Whitlock on Tressel - good for a laugh

Submitted by michgoblue on June 1st, 2011 at 11:25 AM

For those interested, take a look at Jason Whitlock's recent article re: Jim Tressel.  This is as close to a defense of what Tressel did as I have seen, and it is laughable.  Basically, JT didn't "really" do anything wrong - it is all the NCAA's fault for basically having rules, and so what that JT lied to the NCAA.

For those who are not familiar with his writing, he is a typical media blowhard, who likes to take strong positions and hear himelf speak (on paper).  He did write a great piece on Hoke being the right guy for Michigan a few days before Hoke was hired, but that was just about the only good thing that he has ever written.


EDIT:  The "Whitcock" reference was an honest to goodness typo - freudian, perhaps, but still a typo.  I never do the 12-year-old MLive thing, so my apologies. 



June 1st, 2011 at 11:33 AM ^

...that he is also a very strong proponent of paying the student-athletes, so his opinion on this should not surprise anyone.  Hopefully this, combined with the OP's synopsis, saves someone five minutes of their life.

His Dudeness

June 1st, 2011 at 1:57 PM ^

That's bullshit for two reasons:

A) The "L" key is nowhere near the "C" key.

B) It was in both the title of the OP and the body of the OP.

If you are going to lie at least make it better than a 5 year old telling me he didn't shit his pants.


June 1st, 2011 at 6:06 PM ^

I don't get the hostility.  For some reason I had Whitcock (which, by the way is not an entirely uncommon last name as I have a co-worker / friend with that last name) in my head.  I don't personally care enough about MGoPoints to go back to a post that I made, edit it, and then create a lie to explain my edit. 

You really need to relax a bit.  You usually are a good part of the discussion here, but lately you are just looking for a fight with just about anyone.


June 1st, 2011 at 11:52 AM ^

I hate the guy too, but we don't need to make a joke aimed at 12-year olds about his name. Hasn't he reached Sharp status yet? Can't we just delete threads the minute his name is posted on the board? The consensus that he is the living, breathing, newspaper version of a troll will never change. He is never relevant in intelligent conversation or insightful commentary.

Benoit Balls

June 1st, 2011 at 11:36 AM ^

he's not necessarily wrong here. Not so much as it relates to Jim Tressel just being the latest patsy, but as it relates to the NCAA being deplorable. I think he took the plantation analogy a bit far (as in, assuming his readers were too stupid to pick up on it so he whacked us over the head with it a few times), but overall, his message was more about the corruption of the entire NCAA.  Tressel is now a radioactive paraiah who is being torn to pieces in the media. That same media should be following up their reports on Tressel and how horrible he is with how gawdawfully corrupt the NCAA is, but they don't , because of the money the NCAA brings.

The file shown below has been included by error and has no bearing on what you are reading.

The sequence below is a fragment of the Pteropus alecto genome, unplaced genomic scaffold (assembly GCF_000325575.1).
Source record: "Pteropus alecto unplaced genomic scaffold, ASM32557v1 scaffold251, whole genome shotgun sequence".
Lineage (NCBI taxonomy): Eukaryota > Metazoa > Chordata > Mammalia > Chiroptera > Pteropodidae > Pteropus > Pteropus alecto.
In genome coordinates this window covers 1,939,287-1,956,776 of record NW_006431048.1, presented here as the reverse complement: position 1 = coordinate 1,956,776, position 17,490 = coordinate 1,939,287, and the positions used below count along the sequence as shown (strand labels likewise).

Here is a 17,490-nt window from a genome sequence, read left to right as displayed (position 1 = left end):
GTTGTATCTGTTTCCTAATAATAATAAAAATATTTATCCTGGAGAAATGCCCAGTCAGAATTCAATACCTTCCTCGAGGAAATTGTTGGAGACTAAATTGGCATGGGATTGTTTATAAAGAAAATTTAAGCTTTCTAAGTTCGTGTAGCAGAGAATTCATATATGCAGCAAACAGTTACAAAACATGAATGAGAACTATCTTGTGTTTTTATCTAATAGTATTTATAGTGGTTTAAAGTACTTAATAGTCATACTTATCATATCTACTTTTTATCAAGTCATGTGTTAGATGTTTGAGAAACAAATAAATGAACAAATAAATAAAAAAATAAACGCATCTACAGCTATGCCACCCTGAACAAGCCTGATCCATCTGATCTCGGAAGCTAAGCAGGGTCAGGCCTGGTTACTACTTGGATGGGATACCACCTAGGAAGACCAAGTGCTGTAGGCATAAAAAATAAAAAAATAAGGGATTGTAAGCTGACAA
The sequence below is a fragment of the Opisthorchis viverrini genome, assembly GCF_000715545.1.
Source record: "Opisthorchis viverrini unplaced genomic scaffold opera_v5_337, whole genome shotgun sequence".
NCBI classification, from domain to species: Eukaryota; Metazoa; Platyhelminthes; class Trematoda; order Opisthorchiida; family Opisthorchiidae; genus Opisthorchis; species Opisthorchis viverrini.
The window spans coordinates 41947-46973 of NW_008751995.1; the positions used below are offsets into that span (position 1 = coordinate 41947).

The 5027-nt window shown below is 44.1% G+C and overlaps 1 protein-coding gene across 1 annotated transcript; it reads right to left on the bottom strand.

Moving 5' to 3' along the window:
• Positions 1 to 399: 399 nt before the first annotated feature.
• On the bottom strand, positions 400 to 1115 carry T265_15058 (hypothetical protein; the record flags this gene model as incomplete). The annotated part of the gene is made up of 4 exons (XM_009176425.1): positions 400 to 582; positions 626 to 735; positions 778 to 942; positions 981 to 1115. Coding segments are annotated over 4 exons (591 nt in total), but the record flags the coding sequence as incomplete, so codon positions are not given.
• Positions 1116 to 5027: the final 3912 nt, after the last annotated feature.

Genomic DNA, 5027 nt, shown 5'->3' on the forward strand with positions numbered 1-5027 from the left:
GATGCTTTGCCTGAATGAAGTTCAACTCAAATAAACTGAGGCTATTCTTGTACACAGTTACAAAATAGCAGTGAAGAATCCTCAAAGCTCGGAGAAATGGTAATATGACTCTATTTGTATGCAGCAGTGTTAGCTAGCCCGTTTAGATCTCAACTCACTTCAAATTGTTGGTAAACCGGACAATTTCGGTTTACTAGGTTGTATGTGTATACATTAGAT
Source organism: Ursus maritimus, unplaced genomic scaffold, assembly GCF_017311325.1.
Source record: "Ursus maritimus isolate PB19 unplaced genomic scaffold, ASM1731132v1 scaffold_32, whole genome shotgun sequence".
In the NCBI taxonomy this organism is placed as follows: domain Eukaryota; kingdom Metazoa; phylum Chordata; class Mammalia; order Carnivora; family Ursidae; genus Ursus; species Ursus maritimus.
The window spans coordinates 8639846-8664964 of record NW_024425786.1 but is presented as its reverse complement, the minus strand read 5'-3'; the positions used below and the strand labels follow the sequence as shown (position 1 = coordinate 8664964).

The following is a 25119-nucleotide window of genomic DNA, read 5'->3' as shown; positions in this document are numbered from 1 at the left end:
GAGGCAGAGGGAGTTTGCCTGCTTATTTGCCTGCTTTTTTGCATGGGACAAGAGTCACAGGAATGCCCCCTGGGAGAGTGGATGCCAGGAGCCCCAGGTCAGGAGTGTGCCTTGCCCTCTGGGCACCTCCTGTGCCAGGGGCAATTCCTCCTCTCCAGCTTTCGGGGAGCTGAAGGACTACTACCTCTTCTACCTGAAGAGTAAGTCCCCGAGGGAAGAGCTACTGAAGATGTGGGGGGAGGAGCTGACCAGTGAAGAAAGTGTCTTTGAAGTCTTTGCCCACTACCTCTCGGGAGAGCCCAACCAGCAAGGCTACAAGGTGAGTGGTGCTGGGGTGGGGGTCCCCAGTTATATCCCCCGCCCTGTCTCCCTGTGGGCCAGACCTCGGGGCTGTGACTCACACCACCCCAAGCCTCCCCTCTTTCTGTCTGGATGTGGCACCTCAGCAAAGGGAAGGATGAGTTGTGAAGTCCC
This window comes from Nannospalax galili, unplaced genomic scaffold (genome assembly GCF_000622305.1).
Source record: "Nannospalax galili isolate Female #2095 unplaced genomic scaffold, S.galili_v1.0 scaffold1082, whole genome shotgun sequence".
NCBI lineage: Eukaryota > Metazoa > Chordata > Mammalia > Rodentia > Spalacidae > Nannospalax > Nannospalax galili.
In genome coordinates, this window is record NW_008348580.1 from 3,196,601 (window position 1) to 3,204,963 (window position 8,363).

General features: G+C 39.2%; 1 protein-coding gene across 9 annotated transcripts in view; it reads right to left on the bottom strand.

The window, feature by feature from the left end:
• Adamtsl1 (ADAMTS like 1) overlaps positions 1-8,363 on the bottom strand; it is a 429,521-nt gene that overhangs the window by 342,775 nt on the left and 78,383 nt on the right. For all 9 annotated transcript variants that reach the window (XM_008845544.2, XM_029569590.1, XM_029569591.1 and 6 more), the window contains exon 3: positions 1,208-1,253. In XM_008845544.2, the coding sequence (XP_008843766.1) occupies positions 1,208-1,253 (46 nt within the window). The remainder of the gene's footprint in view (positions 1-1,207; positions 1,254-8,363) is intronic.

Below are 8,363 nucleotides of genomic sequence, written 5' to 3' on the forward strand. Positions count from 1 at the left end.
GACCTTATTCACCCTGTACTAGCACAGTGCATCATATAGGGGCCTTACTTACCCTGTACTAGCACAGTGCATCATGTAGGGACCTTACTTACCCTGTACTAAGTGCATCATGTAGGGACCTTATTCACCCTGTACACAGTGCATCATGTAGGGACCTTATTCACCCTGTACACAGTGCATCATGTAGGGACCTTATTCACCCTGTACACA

I'm all for some Tressel and tsio bashing, and I love having a front row seat for all of this, but the man has a valid point.


June 1st, 2011 at 11:50 AM ^

I disagree. No matter what industry, Tressel's actions were deplorable (leaving out what Pryor % Co. did). In the MLB, if a HC watched Barry Bonds shooting HGH and did nothing, he would be in a lot of trouble too. If a clerk received information about a potential conflict of interest for their judge in a case he was working on and sat on it, it would be a big deal.

Ultimately, Tressel did not get into trouble because players sold property; he got in trouble because he failed to follow a very basic rule of being a professional anything: when there's a problem that you don't have the authority to solve (or there's a major conflict or something), you need to alert those who do.

Benoit Balls

June 1st, 2011 at 2:01 PM ^

did I say Tressel's actions were not deplorable? What does a manager in MLB willfully ignoring one of their players injecting steroids have to do with the price of HGH at Balco?

All I was saying is that Whitlock's point was that the media was missing the mark again, making it all out to be how Tressel is such a bad guy, while they willfully ignore the corruption that permeates the NCAA, because the NCAA is who butters their bread.

So, not sure why you are disagreeing with me telling me what Tressel did was wrong and the reasons why. I never stated anything to the contrary.  It appears you are disagreeing with a point I never made.

Unless perhaps you are disagreeing over what the intent of Whitlocks article was? 



June 1st, 2011 at 2:05 PM ^

Hmm...with the clarification of this post it looks like I just read your original one incorrectly. The way I read your first post was something like "yea, what Tressel did was bad within the lines the NCAA has drawn, but Whitlock is right (or is at least on to something) saying that those lines are incorrect".

I didn't mean it as an attack, just discussing a topic that, like you say now, apparently didn't exist. +1 for your troubles.


June 1st, 2011 at 5:58 PM ^

There are plenty of arguments against paying players ... and I have yet to hear these media guys provide solutions for the following predicaments ...

1) Pay being the same for all athletes on the team, scholarship, non scholarship, starter, scout team, all american, all conference, suidical kitten starting at quarterback

2) 14 FBS schools made money last year on football (if you exclude money from student fees which is the correct way to make this calculation). Therefore, over 100 schools will lose more money. Do the schools making money get to pay their players more? Who pays for this additional money?

3) What about all other sports in the athletic department? Do you cut women's sports that provide no revenue and some of which are very expensive to run (Women's basketball and women's softball) and severely violate Title IX? Or do you just eliminate all other men's sports not named Football or basketball? Who would Michigan play against in hockey (because the MAC schools in the CCHA would be cut instantly). 

The point is, Tressel repeatedly lied to these kids. If he was truly concerned for them, he would have discussed the lesson in life where sometimes you are exploited but in reality, it helps you have a better chance at a more profitable NFL when you are ready to play, not when you are some 18 year old, baby fat possessing kid who's had poor coaching and technique until college. 


June 1st, 2011 at 11:36 AM ^

I don't mind the article much.  I agree with the overall point he is making, I just don't agree with him seemingly trying to sweet what Tressle did under the rug as it was no big deal.